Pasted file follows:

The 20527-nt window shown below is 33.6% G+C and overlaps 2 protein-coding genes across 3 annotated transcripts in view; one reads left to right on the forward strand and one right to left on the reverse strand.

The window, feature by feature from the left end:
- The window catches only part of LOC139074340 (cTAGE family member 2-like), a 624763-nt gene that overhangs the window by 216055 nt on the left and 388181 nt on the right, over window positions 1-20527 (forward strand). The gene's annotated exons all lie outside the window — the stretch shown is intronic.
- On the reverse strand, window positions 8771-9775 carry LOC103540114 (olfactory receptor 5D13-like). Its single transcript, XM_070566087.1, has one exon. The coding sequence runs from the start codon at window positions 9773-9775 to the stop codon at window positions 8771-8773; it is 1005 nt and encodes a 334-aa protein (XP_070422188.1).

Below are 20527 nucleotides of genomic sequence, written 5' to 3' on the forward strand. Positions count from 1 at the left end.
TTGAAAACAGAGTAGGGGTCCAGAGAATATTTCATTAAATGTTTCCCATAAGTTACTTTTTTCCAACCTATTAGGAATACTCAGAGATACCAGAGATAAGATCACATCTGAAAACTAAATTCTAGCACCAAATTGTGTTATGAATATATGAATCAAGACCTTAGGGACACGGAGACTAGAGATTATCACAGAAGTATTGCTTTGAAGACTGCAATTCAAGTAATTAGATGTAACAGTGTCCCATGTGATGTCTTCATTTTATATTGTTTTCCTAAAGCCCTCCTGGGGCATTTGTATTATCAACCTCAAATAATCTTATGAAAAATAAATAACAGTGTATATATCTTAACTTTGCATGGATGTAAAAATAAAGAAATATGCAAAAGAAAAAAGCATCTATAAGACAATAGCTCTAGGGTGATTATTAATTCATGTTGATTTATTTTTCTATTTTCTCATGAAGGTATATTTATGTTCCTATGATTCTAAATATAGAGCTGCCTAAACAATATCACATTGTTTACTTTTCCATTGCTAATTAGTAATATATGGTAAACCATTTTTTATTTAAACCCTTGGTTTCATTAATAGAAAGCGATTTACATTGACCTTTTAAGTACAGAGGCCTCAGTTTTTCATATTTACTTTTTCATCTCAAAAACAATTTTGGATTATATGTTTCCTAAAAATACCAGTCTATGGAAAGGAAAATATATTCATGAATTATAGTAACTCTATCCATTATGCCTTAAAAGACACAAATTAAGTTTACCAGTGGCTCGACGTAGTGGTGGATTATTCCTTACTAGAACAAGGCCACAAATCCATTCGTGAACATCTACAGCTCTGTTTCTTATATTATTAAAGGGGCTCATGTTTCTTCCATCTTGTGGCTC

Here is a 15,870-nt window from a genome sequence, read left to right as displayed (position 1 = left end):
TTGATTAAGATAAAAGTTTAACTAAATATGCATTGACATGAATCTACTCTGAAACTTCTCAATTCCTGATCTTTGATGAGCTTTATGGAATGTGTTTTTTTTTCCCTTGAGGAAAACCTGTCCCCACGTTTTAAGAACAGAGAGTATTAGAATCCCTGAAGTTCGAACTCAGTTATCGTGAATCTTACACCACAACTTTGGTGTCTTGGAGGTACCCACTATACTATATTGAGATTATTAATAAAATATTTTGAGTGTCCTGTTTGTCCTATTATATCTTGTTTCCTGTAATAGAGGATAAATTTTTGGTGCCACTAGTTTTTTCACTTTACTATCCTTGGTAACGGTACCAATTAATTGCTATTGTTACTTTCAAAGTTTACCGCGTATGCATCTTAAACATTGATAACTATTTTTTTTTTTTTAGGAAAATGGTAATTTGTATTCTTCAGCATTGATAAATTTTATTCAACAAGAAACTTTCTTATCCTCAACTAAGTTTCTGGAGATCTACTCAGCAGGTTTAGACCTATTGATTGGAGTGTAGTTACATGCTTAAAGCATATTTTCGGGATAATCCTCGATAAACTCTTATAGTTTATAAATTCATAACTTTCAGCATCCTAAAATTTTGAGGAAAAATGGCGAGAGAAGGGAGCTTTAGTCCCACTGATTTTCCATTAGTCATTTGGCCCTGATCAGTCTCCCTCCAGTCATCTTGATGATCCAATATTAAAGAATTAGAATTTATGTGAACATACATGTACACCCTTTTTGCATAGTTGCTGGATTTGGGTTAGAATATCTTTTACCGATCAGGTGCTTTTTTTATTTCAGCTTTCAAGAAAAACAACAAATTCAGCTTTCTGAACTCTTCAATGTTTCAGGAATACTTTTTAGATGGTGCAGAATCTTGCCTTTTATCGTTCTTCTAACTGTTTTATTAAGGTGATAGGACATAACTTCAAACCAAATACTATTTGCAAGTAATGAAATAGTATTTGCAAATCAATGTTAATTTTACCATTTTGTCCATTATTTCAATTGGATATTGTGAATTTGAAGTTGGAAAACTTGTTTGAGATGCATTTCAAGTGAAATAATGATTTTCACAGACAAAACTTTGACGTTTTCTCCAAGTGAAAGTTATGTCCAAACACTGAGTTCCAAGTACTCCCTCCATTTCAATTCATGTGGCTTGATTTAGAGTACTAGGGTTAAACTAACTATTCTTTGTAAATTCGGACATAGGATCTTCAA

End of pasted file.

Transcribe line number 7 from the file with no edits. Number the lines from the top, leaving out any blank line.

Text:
Here is a 15,870-nt window from a genome sequence, read left to right as displayed (position 1 = left end):